Son of Director
Sacha Jenkins, a native New Yorker, came of age in the throes of the cultural phenomenon of hip-hop. In his teens, Jenkins published his first magazine—Graphic Scenes & X-Plicit Language (a ‘zine about the graffiti subculture). By age 20, Jenkins would co-found Beat Down, the first-ever hip hop newspaper. Jenkins went on to spend several years at Vibe magazine, serving as both staff writer and music editor; there he would pen seminal articles on artists like Sean “Puffy” Combs, Juvenile and Bone Thugz N Harmony.
In 1994, Jenkins would co-found music journal ego trip. ego trip would go on to produce two books—ego trip’s Book of Rap Lists (St. Martin’s Press) and ego trip’s Big Book of Racism (Reagan Books). In 2000, Jenkins was awarded a fellowship to the Graduate School of Journalism at Columbia University (The National Arts Journalism Program). It was Jenkins’ rich knowledge of the history of New York subway graffiti that would deliver him to the Ivy League. Jenkins knew that there was a need for arts journalists who can write about the ever-evolving worlds of “graffiti” and “street art” from a native’s perspective.
Jenkins has built his strong reputation as a creative working as a television producer, via shows like Cartoon Network’s The Boondocks (creative consultant/writer), Vh1’s The White Rapper Show (executive producer) and Miss Rap Supreme. In 2012 Sacha joined Mass Appeal as Chief Creative Officer. Jenkins’ first feature-length documentary, Fresh Dressed (which tells the tale of hip hop fashion), premiered at the 2015 Sundance Film Festival to rave reviews. Jenkins’ next film, Burn Motherfucker, Burn! – about the so-called Los Angeles "riots" of 1992 and the generations of African Americans who have been abused by LAPD and its historically corrupt system of policing—debuted on Showtime in April of 2017. His documentary Word Is Bond —about the artful crafting of hip hop lyrics—premiered at the Urban World Film Festival and aired on Showtime in March 2018.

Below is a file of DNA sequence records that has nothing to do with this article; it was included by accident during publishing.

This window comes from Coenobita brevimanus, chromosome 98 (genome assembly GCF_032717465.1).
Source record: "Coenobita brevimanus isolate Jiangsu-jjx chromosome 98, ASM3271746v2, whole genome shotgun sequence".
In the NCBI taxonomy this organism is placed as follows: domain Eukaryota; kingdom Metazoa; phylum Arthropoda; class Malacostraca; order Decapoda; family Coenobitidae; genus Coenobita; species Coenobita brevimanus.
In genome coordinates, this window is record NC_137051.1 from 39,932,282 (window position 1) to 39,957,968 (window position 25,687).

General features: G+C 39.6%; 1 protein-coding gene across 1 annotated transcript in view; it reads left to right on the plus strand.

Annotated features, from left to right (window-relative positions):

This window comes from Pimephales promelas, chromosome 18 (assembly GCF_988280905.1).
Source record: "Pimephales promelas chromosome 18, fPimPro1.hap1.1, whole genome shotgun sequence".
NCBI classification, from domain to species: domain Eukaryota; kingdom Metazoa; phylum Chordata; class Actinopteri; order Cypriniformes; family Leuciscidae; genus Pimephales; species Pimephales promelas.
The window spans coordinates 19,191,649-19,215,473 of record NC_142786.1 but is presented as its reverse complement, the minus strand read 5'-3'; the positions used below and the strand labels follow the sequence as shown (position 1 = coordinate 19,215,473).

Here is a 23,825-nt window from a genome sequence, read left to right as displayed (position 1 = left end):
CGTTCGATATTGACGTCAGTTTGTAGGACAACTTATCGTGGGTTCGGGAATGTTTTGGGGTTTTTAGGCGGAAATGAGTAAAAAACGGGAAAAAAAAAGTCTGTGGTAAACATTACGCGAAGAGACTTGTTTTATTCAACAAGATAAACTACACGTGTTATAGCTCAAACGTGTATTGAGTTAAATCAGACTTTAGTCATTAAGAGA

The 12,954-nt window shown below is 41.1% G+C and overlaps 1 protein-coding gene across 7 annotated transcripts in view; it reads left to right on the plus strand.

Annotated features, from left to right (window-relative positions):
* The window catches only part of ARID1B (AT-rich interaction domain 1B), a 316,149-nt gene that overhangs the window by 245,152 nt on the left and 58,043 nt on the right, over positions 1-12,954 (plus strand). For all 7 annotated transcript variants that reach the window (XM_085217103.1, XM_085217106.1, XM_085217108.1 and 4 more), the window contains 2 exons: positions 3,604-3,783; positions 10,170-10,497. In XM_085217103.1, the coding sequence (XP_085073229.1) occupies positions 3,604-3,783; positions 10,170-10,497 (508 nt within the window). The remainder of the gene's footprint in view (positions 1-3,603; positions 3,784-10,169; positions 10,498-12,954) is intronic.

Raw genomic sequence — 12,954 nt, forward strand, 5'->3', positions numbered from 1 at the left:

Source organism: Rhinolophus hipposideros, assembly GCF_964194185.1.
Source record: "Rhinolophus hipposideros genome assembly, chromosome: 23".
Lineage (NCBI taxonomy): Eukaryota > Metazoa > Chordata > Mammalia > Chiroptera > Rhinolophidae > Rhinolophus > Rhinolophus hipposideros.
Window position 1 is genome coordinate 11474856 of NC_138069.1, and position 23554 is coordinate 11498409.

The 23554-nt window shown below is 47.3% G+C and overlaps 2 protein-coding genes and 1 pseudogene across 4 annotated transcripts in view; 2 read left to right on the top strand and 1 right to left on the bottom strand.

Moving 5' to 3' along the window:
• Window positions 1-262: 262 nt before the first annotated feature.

Jenkins served as executive producer on the Netflix series Rapture, which launched globally on March 30, 2018. Throughout eight episodes and featuring a broad range of artists -- Nas and Dave East (episode directed by Jenkins) T.I., Rhapsody, Logic, G-Eazy, A Boogie wit da Hoodie, 2 Chainz and Just Blaze – Rapture dives into the artists’ lives with their families and friends, from sitting front row in the recording studio to grinding on tour, to experiencing the ecstatic feeling an artist feels while moving the crowd.
His latest project Wu-Tang Clan: Of Mics and Men--a four-part doc series that spans 25 years of the seminal group’s career and unpacks all of the obstacles that the ten black men in the group had to leap over during their rise—premiered at the Sundance Film Festival this past January and will release on Showtime May 10th . At Sundance Jenkins also premiered Railroad Ties--a short film that tackles the intersection between the Underground Railroad movement that liberated African Americans during slavery and latter day descendants on a mission to better understand who cane before them.
Jenkins is also a prolific musician. His latest band, The 1865, has been heralded by legendary guitarist and Living Colour founder Vernon Reid as “the only band that matters. Right now.”